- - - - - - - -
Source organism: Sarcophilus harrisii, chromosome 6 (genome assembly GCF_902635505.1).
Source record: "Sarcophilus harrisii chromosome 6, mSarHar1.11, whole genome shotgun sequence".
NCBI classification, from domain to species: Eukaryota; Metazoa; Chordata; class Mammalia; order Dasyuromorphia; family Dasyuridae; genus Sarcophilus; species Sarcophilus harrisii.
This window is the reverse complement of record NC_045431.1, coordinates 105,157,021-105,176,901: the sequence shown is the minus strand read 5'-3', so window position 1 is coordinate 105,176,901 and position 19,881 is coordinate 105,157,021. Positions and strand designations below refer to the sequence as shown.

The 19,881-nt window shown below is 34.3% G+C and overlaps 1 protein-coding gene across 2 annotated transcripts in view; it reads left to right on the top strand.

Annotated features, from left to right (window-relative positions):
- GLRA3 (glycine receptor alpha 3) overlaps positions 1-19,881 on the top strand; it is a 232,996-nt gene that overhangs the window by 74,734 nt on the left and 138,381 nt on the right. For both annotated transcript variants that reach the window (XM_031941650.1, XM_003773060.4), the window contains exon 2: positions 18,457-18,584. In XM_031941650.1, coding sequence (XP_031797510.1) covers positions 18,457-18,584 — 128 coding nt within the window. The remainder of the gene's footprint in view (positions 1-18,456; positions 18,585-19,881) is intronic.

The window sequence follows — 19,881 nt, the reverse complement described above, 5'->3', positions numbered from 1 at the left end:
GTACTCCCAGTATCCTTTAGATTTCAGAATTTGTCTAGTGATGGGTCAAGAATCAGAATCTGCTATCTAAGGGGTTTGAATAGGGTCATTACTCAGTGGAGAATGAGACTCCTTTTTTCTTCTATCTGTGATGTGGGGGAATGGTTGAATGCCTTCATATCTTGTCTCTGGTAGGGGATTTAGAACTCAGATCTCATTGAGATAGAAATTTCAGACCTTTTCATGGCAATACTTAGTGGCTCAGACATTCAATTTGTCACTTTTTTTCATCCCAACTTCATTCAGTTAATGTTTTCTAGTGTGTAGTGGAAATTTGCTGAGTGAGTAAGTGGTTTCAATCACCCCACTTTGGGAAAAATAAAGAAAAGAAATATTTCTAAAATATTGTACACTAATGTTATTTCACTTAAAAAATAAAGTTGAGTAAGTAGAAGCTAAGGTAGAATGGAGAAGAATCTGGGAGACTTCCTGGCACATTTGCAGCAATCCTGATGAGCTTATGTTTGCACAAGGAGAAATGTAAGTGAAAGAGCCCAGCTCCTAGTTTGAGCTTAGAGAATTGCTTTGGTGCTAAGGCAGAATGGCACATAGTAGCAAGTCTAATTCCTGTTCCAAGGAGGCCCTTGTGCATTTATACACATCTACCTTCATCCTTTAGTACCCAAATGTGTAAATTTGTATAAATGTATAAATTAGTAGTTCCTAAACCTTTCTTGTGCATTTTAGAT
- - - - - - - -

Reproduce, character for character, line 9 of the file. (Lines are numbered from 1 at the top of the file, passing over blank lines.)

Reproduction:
GTACTCCCAGTATCCTTTAGATTTCAGAATTTGTCTAGTGATGGGTCAAGAATCAGAATCTGCTATCTAAGGGGTTTGAATAGGGTCATTACTCAGTGGAGAATGAGACTCCTTTTTTCTTCTATCTGTGATGTGGGGGAATGGTTGAATGCCTTCATATCTTGTCTCTGGTAGGGGATTTAGAACTCAGATCTCATTGAGATAGAAATTTCAGACCTTTTCATGGCAATACTTAGTGGCTCAGACATTCAATTTGTCACTTTTTTTCATCCCAACTTCATTCAGTTAATGTTTTCTAGTGTGTAGTGGAAATTTGCTGAGTGAGTAAGTGGTTTCAATCACCCCACTTTGGGAAAAATAAAGAAAAGAAATATTTCTAAAATATTGTACACTAATGTTATTTCACTTAAAAAATAAAGTTGAGTAAGTAGAAGCTAAGGTAGAATGGAGAAGAATCTGGGAGACTTCCTGGCACATTTGCAGCAATCCTGATGAGCTTATGTTTGCACAAGGAGAAATGTAAGTGAAAGAGCCCAGCTCCTAGTTTGAGCTTAGAGAATTGCTTTGGTGCTAAGGCAGAATGGCACATAGTAGCAAGTCTAATTCCTGTTCCAAGGAGGCCCTTGTGCATTTATACACATCTACCTTCATCCTTTAGTACCCAAATGTGTAAATTTGTATAAATGTATAAATTAGTAGTTCCTAAACCTTTCTTGTGCATTTTAGAT